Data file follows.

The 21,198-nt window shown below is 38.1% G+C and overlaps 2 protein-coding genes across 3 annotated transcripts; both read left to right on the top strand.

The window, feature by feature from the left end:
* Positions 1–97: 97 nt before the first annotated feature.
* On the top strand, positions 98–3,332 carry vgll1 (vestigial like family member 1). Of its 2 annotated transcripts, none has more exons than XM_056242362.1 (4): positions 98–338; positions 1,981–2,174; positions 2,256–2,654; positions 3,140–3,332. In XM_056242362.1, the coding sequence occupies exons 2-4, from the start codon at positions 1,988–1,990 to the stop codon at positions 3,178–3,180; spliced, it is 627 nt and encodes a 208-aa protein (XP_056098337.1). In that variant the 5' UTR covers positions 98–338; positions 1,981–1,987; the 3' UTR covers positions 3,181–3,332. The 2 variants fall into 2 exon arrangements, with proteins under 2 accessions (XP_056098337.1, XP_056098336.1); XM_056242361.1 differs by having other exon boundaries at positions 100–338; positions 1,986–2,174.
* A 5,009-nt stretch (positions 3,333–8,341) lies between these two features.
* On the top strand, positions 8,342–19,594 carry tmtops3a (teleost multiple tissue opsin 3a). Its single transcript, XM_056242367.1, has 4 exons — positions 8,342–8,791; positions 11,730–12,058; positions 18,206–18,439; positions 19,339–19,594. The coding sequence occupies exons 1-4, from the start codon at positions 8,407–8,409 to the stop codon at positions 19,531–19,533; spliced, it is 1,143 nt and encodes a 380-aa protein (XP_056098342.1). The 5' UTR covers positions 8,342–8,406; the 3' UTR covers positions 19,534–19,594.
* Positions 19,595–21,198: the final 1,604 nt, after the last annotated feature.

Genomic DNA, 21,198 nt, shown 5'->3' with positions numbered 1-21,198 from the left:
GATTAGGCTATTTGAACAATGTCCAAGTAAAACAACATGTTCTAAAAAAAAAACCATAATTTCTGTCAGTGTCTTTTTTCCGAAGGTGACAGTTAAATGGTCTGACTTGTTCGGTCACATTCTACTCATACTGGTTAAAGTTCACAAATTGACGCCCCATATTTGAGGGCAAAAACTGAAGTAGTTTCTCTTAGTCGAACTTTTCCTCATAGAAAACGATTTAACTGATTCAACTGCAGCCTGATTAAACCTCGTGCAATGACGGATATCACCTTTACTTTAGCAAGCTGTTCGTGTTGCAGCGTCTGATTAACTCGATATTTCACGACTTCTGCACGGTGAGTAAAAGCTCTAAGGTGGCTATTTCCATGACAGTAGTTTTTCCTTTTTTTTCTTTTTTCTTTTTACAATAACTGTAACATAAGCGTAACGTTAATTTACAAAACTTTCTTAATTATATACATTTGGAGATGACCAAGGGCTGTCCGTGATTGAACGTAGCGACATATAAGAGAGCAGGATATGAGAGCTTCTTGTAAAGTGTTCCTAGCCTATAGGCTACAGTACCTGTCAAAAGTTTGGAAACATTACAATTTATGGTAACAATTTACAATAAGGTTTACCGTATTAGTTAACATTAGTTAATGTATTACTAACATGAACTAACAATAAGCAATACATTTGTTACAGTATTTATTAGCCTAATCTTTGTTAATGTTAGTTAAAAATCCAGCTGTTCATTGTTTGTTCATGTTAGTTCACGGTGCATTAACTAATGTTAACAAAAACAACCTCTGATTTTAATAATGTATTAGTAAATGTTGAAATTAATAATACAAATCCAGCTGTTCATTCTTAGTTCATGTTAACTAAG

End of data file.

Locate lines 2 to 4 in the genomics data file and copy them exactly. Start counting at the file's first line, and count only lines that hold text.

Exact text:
The window, feature by feature from the left end:
* Positions 1–97: 97 nt before the first annotated feature.
* On the top strand, positions 98–3,332 carry vgll1 (vestigial like family member 1). Of its 2 annotated transcripts, none has more exons than XM_056242362.1 (4): positions 98–338; positions 1,981–2,174; positions 2,256–2,654; positions 3,140–3,332. In XM_056242362.1, the coding sequence occupies exons 2-4, from the start codon at positions 1,988–1,990 to the stop codon at positions 3,178–3,180; spliced, it is 627 nt and encodes a 208-aa protein (XP_056098337.1). In that variant the 5' UTR covers positions 98–338; positions 1,981–1,987; the 3' UTR covers positions 3,181–3,332. The 2 variants fall into 2 exon arrangements, with proteins under 2 accessions (XP_056098337.1, XP_056098336.1); XM_056242361.1 differs by having other exon boundaries at positions 100–338; positions 1,986–2,174.